The Dirties (2013)
Critic Consensus: No consensus yet.
When two best friends team up to film a comedy about getting revenge on bullies, the exercise takes a devastating turn when one of them begins to think of it as more than a joke. (c) Phase 4
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Critic Reviews for The Dirties
Remarkable as much for its insights as for its audacity, "The Dirties" approaches school violence with a comic veneer that slowly shades into deep darkness.
In such a cluttered cultural space, it feels so startlingly fresh, urgent, honest and real.
It is to ripped-from-the-headlines movies what The Blair Witch Project was to horror movies.
From the brink of escaping high school, to swirling into a maelstrom The Dirties is the kind of film that will ruin you, but devastate so artfully that your faith in humanity is restored.
Audience Reviews for The Dirties
The Dirties is a complex fabric of fresh insights into school violence. Written, directed, and starring Matt Johnson, the film's title character is a social outcast and an aspiring filmmaker with very little actual talent. He decides one day to up his game by planning the most sensational climax to his newest film: killing those who he calls the "dirties," which is pretty much anyone who has bullied him throughout high school. Like Gus van Sant's masterpiece Elephant, The Dirties presents a series of vague reasons that forces the viewer to reflect on what could or could not have led to the character's decision to do what he does. Sure this is a topic that has been the subject of arguably one too many films, but it is still relevant, and The Dirties is above all a character study that unravels with a dark sense of humour and realism.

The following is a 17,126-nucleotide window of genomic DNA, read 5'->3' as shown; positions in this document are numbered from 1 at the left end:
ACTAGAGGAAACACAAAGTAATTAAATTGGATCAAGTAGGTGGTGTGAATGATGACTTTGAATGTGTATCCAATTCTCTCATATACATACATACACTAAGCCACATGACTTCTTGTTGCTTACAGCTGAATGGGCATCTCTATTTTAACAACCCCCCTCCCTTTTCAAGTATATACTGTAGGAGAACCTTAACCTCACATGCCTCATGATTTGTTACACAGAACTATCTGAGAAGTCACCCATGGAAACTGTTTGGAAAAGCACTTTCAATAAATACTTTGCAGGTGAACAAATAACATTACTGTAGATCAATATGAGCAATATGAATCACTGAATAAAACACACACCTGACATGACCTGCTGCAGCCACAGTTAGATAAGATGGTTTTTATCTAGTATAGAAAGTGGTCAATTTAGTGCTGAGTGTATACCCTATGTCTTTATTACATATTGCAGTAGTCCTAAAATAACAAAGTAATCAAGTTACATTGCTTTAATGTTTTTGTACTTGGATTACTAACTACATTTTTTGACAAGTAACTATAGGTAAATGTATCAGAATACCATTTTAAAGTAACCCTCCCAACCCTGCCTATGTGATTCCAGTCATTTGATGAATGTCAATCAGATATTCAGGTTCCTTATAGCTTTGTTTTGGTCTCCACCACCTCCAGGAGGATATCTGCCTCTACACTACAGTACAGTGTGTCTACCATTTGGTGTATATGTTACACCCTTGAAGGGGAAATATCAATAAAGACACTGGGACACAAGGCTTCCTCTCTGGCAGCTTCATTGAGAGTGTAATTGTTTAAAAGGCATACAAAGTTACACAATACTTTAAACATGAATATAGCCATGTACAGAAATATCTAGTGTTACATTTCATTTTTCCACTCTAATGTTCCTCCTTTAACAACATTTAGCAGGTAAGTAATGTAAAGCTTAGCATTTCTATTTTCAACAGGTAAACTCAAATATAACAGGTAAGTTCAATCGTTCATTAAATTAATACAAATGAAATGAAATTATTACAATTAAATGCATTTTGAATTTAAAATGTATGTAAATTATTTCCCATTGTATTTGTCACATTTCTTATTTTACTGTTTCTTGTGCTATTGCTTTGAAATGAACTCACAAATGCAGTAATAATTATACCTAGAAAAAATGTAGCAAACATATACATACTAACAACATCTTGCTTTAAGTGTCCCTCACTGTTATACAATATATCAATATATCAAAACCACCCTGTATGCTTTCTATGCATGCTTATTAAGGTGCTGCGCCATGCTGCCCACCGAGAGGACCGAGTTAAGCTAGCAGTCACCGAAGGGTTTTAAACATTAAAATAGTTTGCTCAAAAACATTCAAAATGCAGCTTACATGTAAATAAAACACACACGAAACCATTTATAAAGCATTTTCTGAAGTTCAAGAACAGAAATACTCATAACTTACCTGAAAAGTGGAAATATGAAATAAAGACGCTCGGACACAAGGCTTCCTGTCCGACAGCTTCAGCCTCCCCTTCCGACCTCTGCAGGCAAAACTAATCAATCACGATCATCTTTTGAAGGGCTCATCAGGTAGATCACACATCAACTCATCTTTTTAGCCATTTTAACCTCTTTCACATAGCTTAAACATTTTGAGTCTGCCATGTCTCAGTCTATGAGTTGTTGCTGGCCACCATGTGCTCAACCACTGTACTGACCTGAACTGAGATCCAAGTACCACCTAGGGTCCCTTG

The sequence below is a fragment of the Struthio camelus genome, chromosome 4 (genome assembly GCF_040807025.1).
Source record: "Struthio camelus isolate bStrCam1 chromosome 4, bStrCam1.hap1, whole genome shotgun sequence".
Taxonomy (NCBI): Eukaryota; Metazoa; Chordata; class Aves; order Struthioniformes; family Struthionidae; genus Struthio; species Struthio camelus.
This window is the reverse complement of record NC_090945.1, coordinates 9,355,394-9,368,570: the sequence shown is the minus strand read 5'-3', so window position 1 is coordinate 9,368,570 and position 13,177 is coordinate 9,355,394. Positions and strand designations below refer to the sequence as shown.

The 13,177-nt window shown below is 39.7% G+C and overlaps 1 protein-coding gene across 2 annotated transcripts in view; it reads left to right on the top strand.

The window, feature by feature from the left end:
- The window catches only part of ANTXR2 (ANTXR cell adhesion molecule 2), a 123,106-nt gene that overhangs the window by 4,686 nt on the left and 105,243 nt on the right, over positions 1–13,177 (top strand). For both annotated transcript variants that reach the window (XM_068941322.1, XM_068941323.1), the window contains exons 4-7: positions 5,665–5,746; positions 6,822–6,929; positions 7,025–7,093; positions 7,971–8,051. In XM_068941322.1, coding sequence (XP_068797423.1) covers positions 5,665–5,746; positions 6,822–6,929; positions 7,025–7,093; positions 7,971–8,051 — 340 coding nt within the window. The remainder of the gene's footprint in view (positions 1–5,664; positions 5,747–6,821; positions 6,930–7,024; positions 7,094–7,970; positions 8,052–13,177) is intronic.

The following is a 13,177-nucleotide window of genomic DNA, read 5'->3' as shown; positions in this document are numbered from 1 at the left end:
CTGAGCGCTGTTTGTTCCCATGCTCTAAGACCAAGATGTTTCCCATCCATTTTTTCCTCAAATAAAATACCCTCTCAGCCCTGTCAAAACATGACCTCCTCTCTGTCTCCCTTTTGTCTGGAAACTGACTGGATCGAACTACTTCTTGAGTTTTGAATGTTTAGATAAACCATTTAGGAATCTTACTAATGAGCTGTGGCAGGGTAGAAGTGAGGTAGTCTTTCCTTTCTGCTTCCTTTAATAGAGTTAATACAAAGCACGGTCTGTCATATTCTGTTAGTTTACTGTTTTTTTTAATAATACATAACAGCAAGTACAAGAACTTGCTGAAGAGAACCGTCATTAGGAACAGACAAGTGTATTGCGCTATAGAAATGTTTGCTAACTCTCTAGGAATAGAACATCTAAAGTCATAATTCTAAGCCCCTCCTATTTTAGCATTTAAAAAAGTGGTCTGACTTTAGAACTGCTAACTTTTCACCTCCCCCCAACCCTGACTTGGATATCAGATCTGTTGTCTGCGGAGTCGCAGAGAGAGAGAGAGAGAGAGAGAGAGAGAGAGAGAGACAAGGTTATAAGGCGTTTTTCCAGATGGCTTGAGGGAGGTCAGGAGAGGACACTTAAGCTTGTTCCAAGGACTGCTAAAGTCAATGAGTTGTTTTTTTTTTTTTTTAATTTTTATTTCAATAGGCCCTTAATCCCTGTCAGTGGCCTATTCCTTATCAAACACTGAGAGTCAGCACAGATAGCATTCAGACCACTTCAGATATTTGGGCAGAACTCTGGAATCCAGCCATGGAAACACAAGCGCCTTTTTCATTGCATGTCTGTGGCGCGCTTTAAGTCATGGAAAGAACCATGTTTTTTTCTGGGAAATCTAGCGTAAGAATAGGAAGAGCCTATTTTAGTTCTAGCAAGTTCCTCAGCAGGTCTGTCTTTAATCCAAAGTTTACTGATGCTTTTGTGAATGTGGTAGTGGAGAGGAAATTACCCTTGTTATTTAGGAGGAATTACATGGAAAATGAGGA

The high school students all feel like real people. They can't be easily classified into archetypes, which makes for an incredibly complex film. The insights into school bullying delve into territory that last year's documentary Bully seemed a little too scared to even tread. The Dirties is a strong directorial debut that might actually inspire some deep critical thinking and could certainly warrant more than one viewing.
Although praised by Kevin Smith and others as a must-see film, I don't see anything here that hasn't been covered off by other attempts to look at the psyches of shooters in school settings. I praise the Canadians involved in putting together a low budget well executed film but it would have been better to surprise the audience.
Well written and acted, The Dirties is unfortunately dead in the water thanks to the terrible execution - the use of found footage doesn't for one moment convince (nor play by its own rules with edits and non-diegetic sound).
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